I found to my dismay that Cambridge academic dress is much more interesting than Oxford’s when I was given a walking tour of the city by my friend on Oct 22, a day when a graduation ceremony was taking place and gowned students thronged the streets. My friend explained that undergraduates wear gowns of different styles depending on their college. BA gowns have slits through which ladies’ can show off the outfits that they wear to formal dinners. PhD and MA graduates can wear festal gowns with strips of scarlet cloth on ‘Scarlet Days’. PhD graduates also wear a Tudor bonnet at Cambridge instead of a mortarboard (see inset). So much choice and variation, and to think that the only gown I own is a commoner’s one.

MCM Comicon at the ExCel in LondonWarhammer

The Comicon I went to with my friend on Oct 30 exceeded both our expectations. Having failed to look up where we were supposed to get off the DLR, I asked a family with a child dressed as Iron Man, but we found that there would have been no need – by the time we got off most people taking the DLR were in fantastical costume, to the extent that we couldn’t even tell if the policeman was a real one or not. I spent the day staring in awe at characters from Lord of the Rings, Harry Potter, Star Trek, Star Wars, Warhammer (I almost got trampled by one giant mutant!), Overwatch, Team Fortress, Legend of Zelda, Suicide Squad, Deadpool, other Marvel Superheroes, DC Comic Superheroes, Disney Princesses, Assassin’s Creed, Pokémon, Sailor Moon, Doctor Who…but strangely not Game of Thrones. People in costume let you take photos with them too – who needs Disneyland when you can have photos taken with your favourite characters for free (with a £15 general entry ticket) here?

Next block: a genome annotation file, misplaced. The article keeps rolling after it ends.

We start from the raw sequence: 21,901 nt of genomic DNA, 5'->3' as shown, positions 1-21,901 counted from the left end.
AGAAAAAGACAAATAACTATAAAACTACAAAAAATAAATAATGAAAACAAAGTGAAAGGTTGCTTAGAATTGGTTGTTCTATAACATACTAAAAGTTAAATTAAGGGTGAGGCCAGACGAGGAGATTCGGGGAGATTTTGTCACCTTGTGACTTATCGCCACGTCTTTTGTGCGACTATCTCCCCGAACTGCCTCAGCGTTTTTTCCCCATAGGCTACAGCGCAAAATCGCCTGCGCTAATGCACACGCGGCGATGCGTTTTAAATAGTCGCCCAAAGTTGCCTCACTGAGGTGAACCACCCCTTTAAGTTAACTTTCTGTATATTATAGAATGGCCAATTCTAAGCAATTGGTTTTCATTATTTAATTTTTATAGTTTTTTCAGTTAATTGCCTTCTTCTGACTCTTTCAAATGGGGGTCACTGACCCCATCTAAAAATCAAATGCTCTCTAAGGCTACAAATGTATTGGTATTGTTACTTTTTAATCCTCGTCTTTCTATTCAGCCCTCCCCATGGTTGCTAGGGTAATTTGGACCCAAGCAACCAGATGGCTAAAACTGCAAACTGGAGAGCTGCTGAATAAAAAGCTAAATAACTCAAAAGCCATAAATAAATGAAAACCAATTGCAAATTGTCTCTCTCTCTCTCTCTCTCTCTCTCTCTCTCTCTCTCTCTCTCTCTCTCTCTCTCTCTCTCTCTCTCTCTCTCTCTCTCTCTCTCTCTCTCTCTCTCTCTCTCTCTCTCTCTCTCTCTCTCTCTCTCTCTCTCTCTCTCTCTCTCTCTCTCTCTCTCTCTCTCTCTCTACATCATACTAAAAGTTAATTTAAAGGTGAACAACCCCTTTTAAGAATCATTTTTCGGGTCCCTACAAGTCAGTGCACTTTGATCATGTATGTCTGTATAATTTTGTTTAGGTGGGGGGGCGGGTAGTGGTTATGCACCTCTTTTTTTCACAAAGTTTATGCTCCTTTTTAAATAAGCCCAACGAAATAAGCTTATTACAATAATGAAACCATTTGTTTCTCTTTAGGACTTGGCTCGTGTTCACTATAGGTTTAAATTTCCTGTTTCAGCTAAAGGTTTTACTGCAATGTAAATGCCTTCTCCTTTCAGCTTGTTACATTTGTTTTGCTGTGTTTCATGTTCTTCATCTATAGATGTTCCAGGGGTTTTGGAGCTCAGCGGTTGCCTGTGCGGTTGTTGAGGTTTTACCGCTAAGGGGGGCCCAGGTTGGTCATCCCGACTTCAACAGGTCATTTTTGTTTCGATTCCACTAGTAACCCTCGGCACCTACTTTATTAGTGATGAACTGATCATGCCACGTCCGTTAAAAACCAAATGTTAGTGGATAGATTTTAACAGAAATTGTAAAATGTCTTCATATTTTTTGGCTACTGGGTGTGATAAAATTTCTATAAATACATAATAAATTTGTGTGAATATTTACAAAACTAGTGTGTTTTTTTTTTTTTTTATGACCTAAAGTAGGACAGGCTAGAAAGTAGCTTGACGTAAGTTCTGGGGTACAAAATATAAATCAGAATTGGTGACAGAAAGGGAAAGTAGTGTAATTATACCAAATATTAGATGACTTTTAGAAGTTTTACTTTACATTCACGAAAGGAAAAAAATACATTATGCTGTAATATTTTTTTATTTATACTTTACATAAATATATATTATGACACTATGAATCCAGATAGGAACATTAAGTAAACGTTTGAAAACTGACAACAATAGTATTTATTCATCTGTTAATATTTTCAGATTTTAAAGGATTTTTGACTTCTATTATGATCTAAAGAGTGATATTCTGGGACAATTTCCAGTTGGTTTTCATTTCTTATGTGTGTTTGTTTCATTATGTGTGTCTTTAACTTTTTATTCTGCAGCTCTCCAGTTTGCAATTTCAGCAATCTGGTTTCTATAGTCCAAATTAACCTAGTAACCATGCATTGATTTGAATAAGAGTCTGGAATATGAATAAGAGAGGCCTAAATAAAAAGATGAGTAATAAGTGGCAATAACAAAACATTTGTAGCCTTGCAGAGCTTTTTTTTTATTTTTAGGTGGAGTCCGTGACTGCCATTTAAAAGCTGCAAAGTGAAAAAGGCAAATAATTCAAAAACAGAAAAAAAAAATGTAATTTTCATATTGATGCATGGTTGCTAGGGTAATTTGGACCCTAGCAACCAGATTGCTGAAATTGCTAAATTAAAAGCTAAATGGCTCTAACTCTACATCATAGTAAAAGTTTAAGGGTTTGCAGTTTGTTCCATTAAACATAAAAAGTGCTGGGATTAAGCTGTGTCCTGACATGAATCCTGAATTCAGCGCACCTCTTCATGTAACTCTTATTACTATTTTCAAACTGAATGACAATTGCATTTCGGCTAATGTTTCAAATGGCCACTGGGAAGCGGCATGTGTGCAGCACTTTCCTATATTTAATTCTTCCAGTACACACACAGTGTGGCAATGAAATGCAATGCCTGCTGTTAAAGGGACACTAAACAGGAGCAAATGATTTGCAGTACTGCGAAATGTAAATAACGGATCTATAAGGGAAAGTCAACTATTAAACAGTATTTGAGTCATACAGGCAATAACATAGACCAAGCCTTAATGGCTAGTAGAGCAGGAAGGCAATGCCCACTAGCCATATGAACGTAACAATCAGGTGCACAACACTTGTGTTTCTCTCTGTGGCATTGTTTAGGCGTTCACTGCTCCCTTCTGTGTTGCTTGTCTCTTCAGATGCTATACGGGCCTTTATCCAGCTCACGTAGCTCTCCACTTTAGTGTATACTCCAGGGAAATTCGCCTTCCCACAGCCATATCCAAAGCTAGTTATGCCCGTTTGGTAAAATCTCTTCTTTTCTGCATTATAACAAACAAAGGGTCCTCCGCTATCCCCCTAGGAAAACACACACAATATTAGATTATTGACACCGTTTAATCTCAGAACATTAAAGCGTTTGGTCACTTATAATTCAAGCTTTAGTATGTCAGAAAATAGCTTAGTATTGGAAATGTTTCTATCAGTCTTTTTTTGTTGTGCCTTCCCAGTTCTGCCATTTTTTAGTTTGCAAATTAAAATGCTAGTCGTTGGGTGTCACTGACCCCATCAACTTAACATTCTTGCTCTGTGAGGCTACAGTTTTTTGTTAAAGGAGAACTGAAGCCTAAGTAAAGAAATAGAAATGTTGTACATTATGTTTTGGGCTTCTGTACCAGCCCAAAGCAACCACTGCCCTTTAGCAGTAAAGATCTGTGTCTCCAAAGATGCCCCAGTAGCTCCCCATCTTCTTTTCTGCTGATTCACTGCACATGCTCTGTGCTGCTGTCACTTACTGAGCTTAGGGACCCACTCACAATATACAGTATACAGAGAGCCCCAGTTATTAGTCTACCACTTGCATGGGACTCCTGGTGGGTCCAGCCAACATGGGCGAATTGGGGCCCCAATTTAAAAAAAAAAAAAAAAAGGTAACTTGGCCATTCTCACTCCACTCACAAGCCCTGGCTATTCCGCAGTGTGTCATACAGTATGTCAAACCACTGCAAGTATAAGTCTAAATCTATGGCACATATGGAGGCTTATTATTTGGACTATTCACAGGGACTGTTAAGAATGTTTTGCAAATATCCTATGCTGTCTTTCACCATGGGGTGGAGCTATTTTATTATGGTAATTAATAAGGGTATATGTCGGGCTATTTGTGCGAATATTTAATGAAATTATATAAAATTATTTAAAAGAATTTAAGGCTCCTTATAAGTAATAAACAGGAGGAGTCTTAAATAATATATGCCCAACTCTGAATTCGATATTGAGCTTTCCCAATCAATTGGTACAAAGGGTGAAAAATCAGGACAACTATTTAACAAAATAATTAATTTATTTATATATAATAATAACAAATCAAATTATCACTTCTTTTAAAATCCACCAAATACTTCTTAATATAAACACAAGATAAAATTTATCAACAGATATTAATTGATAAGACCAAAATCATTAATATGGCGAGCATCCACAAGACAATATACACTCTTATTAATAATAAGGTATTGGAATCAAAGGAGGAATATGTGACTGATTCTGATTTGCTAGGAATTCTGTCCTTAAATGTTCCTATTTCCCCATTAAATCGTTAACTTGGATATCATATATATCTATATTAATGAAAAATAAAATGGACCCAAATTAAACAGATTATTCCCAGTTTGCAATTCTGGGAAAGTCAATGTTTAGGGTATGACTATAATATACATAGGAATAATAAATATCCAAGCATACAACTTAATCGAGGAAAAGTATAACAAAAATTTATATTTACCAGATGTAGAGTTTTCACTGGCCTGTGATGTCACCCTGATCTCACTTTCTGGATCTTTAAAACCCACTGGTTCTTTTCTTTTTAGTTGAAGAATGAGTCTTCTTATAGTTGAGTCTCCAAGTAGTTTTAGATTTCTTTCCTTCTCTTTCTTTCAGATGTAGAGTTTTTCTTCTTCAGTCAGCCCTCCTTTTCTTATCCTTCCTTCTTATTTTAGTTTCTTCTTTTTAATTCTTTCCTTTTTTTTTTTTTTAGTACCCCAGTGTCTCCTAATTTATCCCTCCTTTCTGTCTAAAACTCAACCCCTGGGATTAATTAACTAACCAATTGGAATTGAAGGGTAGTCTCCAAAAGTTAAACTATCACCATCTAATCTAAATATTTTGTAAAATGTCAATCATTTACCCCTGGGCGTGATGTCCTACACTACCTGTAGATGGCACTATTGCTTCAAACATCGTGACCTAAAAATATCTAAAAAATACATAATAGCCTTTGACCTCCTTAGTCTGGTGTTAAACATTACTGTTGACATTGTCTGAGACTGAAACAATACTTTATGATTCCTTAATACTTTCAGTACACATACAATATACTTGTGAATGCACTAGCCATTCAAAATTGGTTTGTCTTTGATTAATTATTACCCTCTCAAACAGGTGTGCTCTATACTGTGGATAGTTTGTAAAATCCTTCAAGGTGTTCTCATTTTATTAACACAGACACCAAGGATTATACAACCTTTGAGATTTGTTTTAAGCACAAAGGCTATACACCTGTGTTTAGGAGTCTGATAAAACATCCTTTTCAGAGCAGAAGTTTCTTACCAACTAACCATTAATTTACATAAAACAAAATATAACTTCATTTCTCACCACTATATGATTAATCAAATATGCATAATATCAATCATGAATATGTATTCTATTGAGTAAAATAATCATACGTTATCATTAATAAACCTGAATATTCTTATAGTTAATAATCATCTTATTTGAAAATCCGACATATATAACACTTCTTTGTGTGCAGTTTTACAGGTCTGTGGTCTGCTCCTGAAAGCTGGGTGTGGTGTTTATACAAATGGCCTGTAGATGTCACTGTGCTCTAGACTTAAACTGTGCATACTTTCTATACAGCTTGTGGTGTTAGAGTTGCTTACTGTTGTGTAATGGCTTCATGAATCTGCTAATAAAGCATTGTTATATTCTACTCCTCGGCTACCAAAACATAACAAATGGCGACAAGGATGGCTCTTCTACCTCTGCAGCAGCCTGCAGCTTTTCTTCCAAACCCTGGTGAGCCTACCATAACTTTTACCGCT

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It’s been a month since I left The Pigeonhole, a digital publishing start-up, so for Throwback Thursday I’m going to recount my unexpected moments there:

  • Stroking a taxidermied pigeon.
  • Setting a lunch trend.
  • Encountering questionable websites in my media list research.
  • Trying to concentrate with a dog’s head heating up my lap.
  • Arguing over Brexit with everyone but the dog.
  • Receiving a photo of a newborn baby in an email.
  • Eating “the best falafel in London”.
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Contently